Peter Molyneux has said the reason Lionhead's Kinect concept Milo And Kate never saw release was that the videogame industry "wasn't ready for something as emotionally connecting as Milo."
Speaking to VG247 last month, before news broke of his departure from Microsoft, Molyneux admitted that Milo And Kate, which was first shown off at E3 in 2009 and played a key role in Microsoft's early promotion of the Kinect sensor, was "the wrong concept for what this industry currently is."
"The problem with Milo wasn't the ambition; it wasn't the technology. It was none of that," he said. "I just don't think this industry was ready for something as emotionally connecting as something like Milo.
"The real problem with Milo was – and this is a problem we had lots of meetingts over – where it would be on the shelves next to all the computer games. It was just the wrong thing… It was the wrong concept for what this industry currently is."
Milo And Kate – also referred to as Project Milo – was billed as an "emotional AI". The first footage showed a woman conversing naturally with the onscreen Milo, a ten-year-old boy, and his dog Kate. Confusion arose over whether the project was a game, or merely a tech demo, and Molyneux later admitted struggling to convince Microsoft of its potential as a fully-fledged videogame.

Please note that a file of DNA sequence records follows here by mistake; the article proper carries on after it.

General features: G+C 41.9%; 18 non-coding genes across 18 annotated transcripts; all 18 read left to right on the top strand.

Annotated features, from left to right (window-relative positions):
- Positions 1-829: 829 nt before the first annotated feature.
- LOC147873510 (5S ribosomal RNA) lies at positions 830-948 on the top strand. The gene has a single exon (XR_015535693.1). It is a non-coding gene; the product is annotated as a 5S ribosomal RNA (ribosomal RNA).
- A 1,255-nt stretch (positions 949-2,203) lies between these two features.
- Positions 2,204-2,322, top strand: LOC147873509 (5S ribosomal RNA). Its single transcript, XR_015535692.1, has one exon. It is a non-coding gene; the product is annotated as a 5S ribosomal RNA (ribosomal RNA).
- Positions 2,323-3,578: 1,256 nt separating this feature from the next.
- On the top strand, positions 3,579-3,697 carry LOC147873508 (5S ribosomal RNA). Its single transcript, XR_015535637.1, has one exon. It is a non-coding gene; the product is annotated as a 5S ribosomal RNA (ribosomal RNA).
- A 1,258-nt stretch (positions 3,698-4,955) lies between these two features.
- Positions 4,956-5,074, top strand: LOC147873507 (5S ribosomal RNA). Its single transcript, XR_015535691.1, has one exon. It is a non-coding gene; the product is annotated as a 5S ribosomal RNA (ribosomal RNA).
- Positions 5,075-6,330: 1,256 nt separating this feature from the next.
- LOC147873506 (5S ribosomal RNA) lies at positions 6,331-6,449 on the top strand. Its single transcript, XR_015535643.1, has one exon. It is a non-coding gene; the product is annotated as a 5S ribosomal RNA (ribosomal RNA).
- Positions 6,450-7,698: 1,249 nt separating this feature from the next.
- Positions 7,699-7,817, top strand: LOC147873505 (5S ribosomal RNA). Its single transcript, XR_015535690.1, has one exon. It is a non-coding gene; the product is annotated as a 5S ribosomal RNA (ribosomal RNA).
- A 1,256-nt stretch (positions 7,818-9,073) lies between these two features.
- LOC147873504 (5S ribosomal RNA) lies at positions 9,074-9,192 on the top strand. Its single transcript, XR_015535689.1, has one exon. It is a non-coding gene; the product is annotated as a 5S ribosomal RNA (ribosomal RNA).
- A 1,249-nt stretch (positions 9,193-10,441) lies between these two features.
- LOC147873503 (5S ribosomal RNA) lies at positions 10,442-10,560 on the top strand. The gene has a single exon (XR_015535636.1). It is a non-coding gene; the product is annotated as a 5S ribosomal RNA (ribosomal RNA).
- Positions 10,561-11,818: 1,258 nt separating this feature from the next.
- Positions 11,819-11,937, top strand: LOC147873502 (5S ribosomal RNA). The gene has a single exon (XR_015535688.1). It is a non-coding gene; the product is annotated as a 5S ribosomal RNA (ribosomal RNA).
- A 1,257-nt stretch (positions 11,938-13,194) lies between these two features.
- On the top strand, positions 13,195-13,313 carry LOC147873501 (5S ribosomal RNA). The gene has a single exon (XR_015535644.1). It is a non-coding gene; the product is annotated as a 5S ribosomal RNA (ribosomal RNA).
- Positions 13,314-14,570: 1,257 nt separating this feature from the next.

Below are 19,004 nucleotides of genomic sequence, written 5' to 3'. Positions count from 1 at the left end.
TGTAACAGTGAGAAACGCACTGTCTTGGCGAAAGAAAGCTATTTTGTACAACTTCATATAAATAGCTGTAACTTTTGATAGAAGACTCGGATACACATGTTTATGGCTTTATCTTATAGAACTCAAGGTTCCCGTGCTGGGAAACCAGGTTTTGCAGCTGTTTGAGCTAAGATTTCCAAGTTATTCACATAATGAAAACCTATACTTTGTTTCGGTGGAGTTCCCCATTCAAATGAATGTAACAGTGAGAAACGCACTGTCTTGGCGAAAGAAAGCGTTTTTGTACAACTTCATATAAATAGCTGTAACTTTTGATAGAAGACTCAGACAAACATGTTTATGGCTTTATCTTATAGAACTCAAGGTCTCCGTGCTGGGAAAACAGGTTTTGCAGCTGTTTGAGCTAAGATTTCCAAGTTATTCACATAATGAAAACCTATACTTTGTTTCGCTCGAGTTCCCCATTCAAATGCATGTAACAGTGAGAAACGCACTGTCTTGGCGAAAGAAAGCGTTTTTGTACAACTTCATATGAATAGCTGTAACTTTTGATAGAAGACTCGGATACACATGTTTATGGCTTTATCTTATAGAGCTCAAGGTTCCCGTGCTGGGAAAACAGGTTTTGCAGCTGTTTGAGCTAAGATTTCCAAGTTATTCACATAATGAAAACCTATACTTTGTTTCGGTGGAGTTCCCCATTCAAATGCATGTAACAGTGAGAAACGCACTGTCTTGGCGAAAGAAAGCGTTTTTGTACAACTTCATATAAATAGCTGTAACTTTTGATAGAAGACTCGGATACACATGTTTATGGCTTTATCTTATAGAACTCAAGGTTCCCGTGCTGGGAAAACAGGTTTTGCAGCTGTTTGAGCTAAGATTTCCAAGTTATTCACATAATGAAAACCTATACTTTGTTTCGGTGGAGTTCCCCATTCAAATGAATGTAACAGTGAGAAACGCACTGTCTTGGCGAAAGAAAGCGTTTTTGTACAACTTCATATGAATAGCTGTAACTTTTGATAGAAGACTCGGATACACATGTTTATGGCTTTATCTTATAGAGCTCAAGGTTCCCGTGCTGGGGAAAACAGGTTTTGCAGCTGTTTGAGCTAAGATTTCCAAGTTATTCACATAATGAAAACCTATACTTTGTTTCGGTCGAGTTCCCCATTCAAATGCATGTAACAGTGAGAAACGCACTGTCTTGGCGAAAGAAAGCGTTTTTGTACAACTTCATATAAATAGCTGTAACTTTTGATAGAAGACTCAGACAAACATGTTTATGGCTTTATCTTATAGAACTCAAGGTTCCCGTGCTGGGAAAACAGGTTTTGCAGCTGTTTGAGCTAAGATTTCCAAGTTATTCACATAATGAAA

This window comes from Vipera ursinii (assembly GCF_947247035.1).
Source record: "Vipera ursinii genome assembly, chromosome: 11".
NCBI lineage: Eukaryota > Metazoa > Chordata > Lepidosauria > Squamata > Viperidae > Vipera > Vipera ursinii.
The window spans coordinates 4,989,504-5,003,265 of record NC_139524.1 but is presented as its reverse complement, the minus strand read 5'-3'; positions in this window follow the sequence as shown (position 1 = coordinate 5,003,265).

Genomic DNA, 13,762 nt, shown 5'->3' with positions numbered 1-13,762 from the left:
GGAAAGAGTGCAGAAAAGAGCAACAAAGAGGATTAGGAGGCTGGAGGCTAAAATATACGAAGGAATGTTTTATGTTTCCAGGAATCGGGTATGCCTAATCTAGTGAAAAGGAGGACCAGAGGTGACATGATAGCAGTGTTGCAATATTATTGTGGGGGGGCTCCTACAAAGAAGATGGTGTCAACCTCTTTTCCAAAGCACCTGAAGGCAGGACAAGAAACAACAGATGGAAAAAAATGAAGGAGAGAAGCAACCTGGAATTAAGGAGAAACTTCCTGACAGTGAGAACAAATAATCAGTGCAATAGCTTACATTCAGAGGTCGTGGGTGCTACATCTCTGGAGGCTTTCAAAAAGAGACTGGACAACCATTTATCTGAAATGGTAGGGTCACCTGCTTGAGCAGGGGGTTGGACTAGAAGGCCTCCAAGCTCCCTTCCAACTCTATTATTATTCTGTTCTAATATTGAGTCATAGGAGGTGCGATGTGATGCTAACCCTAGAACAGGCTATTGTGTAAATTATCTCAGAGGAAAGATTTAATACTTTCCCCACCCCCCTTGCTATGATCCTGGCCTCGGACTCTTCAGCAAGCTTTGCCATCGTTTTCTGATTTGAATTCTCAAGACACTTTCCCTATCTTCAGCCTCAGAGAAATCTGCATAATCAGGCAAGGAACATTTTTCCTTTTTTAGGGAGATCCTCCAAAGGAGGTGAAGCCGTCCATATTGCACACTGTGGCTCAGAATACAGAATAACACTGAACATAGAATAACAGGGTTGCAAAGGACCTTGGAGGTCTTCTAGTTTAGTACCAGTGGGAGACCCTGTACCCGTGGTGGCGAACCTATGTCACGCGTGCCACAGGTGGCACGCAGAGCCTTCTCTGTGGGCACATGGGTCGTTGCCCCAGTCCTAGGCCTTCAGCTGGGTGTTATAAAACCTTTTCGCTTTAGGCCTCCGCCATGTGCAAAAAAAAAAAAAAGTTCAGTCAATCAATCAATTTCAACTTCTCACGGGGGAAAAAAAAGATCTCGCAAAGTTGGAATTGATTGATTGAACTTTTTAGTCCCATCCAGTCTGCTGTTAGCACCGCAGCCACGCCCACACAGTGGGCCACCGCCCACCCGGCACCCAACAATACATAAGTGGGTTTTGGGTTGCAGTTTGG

"Maybe this industry one day won't be like that," he said, "but at this particular time, having a game that celebrates the joy of inspiring something and you feel this connection, this bond; it was the wrong time for that."
Molyneux went on to say that many of his Milo technology has been used in upcoming Kinect exclusive Fable: The Journey, but "it's just not this delightful celebration of youth… the most powerful story I could possibly tell is a story that reminds you of your own childhood.
"We've all had times in our childhood – we've all had common experiences when we felt down, and we felt up, or we celebrated doing something for the first time, and I loved that thought."
Microsoft confirmed Molyneux's departure from Lionhead, and his position as creative head of Microsoft Studios Europe, earlier this month. The Populous creator has returned to independent development, joining 22 Cans, a Guildford-based studio set up last year by former Lionhead CTO Tim Rance.
Microsoft has since announced the appointment of former Sony Worldwide Studios president Phil Harrison; while his remit will be focused on Europe he is not a direct replacement for Molyneux, whose position remains open.